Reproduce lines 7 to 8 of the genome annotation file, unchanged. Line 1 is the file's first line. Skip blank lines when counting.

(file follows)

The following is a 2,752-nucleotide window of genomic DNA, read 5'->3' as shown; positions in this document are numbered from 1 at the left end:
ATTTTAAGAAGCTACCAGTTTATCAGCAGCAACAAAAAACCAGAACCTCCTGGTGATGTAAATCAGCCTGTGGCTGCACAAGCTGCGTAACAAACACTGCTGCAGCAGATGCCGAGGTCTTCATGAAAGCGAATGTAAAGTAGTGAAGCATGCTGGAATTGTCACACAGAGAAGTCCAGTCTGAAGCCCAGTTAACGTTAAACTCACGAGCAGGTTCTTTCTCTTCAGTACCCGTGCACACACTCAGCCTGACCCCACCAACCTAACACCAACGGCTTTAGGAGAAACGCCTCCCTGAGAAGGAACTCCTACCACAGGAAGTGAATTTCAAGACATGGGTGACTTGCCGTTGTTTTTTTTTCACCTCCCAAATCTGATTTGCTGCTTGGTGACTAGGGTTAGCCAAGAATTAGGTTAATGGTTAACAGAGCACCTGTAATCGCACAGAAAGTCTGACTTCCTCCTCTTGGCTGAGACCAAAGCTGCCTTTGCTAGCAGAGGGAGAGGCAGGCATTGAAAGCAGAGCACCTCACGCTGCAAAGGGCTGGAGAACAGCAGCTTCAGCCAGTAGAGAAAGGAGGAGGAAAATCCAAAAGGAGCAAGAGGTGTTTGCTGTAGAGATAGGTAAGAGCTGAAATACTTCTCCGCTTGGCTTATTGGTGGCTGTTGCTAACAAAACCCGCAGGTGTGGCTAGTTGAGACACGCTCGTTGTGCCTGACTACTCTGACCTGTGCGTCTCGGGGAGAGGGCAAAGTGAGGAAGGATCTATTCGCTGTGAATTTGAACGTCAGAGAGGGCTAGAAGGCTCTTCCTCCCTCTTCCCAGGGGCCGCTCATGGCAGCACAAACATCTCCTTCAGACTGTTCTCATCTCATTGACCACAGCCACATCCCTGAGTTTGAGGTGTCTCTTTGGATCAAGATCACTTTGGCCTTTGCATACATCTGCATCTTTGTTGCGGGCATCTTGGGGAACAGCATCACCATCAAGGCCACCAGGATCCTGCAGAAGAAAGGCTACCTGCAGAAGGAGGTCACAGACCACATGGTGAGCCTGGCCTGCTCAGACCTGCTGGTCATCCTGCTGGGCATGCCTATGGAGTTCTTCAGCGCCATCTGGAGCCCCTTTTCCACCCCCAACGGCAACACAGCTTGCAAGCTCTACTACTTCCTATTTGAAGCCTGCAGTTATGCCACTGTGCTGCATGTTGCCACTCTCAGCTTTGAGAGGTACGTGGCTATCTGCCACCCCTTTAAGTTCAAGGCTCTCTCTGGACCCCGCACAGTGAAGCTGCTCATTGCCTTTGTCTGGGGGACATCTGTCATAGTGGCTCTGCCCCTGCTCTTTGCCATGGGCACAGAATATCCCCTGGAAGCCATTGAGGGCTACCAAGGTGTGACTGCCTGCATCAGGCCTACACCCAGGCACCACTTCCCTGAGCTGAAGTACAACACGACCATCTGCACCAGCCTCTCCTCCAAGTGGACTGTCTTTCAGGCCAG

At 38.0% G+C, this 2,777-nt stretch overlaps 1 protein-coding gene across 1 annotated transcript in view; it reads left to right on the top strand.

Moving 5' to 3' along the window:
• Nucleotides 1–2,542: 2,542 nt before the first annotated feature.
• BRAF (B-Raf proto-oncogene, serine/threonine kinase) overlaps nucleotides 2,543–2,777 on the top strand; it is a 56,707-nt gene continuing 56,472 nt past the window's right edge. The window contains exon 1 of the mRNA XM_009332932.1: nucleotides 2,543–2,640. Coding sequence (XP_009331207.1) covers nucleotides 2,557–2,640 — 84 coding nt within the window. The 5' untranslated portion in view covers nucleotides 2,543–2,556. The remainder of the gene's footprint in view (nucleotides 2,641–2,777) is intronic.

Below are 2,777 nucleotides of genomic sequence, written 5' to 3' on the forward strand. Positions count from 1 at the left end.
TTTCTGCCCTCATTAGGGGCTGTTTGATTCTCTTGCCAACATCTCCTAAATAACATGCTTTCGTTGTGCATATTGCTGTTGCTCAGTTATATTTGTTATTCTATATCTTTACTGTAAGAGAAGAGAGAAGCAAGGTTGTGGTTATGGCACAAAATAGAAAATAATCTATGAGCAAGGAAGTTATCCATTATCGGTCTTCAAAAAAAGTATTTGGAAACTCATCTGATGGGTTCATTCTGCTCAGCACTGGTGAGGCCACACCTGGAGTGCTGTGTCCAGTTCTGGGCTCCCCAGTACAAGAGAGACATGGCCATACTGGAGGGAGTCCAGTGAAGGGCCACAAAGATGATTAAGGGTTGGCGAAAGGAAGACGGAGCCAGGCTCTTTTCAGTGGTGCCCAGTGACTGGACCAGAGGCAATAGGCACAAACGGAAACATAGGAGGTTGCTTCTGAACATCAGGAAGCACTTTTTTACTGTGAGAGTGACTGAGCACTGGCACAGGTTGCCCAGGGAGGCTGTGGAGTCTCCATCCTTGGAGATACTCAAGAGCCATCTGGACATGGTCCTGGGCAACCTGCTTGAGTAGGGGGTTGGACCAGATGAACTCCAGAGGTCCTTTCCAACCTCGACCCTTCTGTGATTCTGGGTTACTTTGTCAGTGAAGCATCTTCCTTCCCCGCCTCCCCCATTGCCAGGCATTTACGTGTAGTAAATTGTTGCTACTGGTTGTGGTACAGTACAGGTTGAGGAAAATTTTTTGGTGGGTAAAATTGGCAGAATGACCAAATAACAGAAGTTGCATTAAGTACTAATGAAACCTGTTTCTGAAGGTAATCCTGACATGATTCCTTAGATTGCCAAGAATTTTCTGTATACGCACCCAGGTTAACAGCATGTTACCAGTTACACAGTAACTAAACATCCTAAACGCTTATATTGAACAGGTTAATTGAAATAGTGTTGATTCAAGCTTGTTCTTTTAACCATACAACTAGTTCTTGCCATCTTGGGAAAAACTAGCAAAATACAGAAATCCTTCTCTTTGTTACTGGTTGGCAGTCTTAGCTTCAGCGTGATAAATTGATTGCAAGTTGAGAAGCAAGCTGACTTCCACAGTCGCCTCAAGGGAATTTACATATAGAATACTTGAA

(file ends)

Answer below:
Below are 2,777 nucleotides of genomic sequence, written 5' to 3' on the forward strand. Positions count from 1 at the left end.
TTTCTGCCCTCATTAGGGGCTGTTTGATTCTCTTGCCAACATCTCCTAAATAACATGCTTTCGTTGTGCATATTGCTGTTGCTCAGTTATATTTGTTATTCTATATCTTTACTGTAAGAGAAGAGAGAAGCAAGGTTGTGGTTATGGCACAAAATAGAAAATAATCTATGAGCAAGGAAGTTATCCATTATCGGTCTTCAAAAAAAGTATTTGGAAACTCATCTGATGGGTTCATTCTGCTCAGCACTGGTGAGGCCACACCTGGAGTGCTGTGTCCAGTTCTGGGCTCCCCAGTACAAGAGAGACATGGCCATACTGGAGGGAGTCCAGTGAAGGGCCACAAAGATGATTAAGGGTTGGCGAAAGGAAGACGGAGCCAGGCTCTTTTCAGTGGTGCCCAGTGACTGGACCAGAGGCAATAGGCACAAACGGAAACATAGGAGGTTGCTTCTGAACATCAGGAAGCACTTTTTTACTGTGAGAGTGACTGAGCACTGGCACAGGTTGCCCAGGGAGGCTGTGGAGTCTCCATCCTTGGAGATACTCAAGAGCCATCTGGACATGGTCCTGGGCAACCTGCTTGAGTAGGGGGTTGGACCAGATGAACTCCAGAGGTCCTTTCCAACCTCGACCCTTCTGTGATTCTGGGTTACTTTGTCAGTGAAGCATCTTCCTTCCCCGCCTCCCCCATTGCCAGGCATTTACGTGTAGTAAATTGTTGCTACTGGTTGTGGTACAGTACAGGTTGAGGAAAATTTTTTGGTGGGTAAAATTGGCAGAATGACCAAATAACAGAAGTTGCATTAAGTACTAATGAAACCTGTTTCTGAAGGTAATCCTGACATGATTCCTTAGATTGCCAAGAATTTTCTGTATACGCACCCAGGTTAACAGCATGTTACCAGTTACACAGTAACTAAACATCCTAAACGCTTATATTGAACAGGTTAATTGAAATAGTGTTGATTCAAGCTTGTTCTTTTAACCATACAACTAGTTCTTGCCATCTTGGGAAAAACTAGCAAAATACAGAAATCCTTCTCTTTGTTACTGGTTGGCAGTCTTAGCTTCAGCGTGATAAATTGATTGCAAGTTGAGAAGCAAGCTGACTTCCACAGTCGCCTCAAGGGAATTTACATATAGAATACTTGAA